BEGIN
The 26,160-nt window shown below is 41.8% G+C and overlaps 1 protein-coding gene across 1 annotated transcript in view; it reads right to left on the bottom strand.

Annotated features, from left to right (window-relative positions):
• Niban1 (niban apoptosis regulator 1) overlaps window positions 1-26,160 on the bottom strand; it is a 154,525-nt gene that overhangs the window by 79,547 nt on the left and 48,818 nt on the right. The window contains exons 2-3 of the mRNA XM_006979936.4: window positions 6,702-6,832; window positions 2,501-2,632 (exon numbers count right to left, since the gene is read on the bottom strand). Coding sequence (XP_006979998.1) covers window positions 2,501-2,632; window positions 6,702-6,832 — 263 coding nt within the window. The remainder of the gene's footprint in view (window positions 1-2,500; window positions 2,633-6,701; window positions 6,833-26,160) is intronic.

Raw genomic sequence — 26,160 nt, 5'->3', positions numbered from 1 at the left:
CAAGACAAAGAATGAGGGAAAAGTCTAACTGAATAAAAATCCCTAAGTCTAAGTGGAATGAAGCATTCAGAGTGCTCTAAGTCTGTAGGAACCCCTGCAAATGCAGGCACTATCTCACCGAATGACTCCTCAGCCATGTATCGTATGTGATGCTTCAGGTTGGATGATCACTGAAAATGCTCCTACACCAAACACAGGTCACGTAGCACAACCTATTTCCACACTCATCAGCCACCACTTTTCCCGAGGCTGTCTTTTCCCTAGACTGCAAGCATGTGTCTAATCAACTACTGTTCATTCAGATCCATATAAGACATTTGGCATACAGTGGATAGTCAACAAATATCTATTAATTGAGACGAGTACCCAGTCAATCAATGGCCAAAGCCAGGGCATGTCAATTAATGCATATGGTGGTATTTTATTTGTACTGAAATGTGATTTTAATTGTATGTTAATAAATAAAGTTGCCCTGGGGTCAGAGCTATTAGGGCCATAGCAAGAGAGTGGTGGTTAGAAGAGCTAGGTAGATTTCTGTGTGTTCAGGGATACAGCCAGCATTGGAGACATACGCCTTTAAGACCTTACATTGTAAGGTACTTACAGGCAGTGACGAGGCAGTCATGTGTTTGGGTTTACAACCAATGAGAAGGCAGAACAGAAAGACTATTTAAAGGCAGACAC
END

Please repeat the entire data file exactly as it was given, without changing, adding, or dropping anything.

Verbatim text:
The 26,160-nt window shown below is 41.8% G+C and overlaps 1 protein-coding gene across 1 annotated transcript in view; it reads right to left on the bottom strand.

Annotated features, from left to right (window-relative positions):
• Niban1 (niban apoptosis regulator 1) overlaps window positions 1-26,160 on the bottom strand; it is a 154,525-nt gene that overhangs the window by 79,547 nt on the left and 48,818 nt on the right. The window contains exons 2-3 of the mRNA XM_006979936.4: window positions 6,702-6,832; window positions 2,501-2,632 (exon numbers count right to left, since the gene is read on the bottom strand). Coding sequence (XP_006979998.1) covers window positions 2,501-2,632; window positions 6,702-6,832 — 263 coding nt within the window. The remainder of the gene's footprint in view (window positions 1-2,500; window positions 2,633-6,701; window positions 6,833-26,160) is intronic.

Raw genomic sequence — 26,160 nt, 5'->3', positions numbered from 1 at the left:
CAAGACAAAGAATGAGGGAAAAGTCTAACTGAATAAAAATCCCTAAGTCTAAGTGGAATGAAGCATTCAGAGTGCTCTAAGTCTGTAGGAACCCCTGCAAATGCAGGCACTATCTCACCGAATGACTCCTCAGCCATGTATCGTATGTGATGCTTCAGGTTGGATGATCACTGAAAATGCTCCTACACCAAACACAGGTCACGTAGCACAACCTATTTCCACACTCATCAGCCACCACTTTTCCCGAGGCTGTCTTTTCCCTAGACTGCAAGCATGTGTCTAATCAACTACTGTTCATTCAGATCCATATAAGACATTTGGCATACAGTGGATAGTCAACAAATATCTATTAATTGAGACGAGTACCCAGTCAATCAATGGCCAAAGCCAGGGCATGTCAATTAATGCATATGGTGGTATTTTATTTGTACTGAAATGTGATTTTAATTGTATGTTAATAAATAAAGTTGCCCTGGGGTCAGAGCTATTAGGGCCATAGCAAGAGAGTGGTGGTTAGAAGAGCTAGGTAGATTTCTGTGTGTTCAGGGATACAGCCAGCATTGGAGACATACGCCTTTAAGACCTTACATTGTAAGGTACTTACAGGCAGTGACGAGGCAGTCATGTGTTTGGGTTTACAACCAATGAGAAGGCAGAACAGAAAGACTATTTAAAGGCAGACAC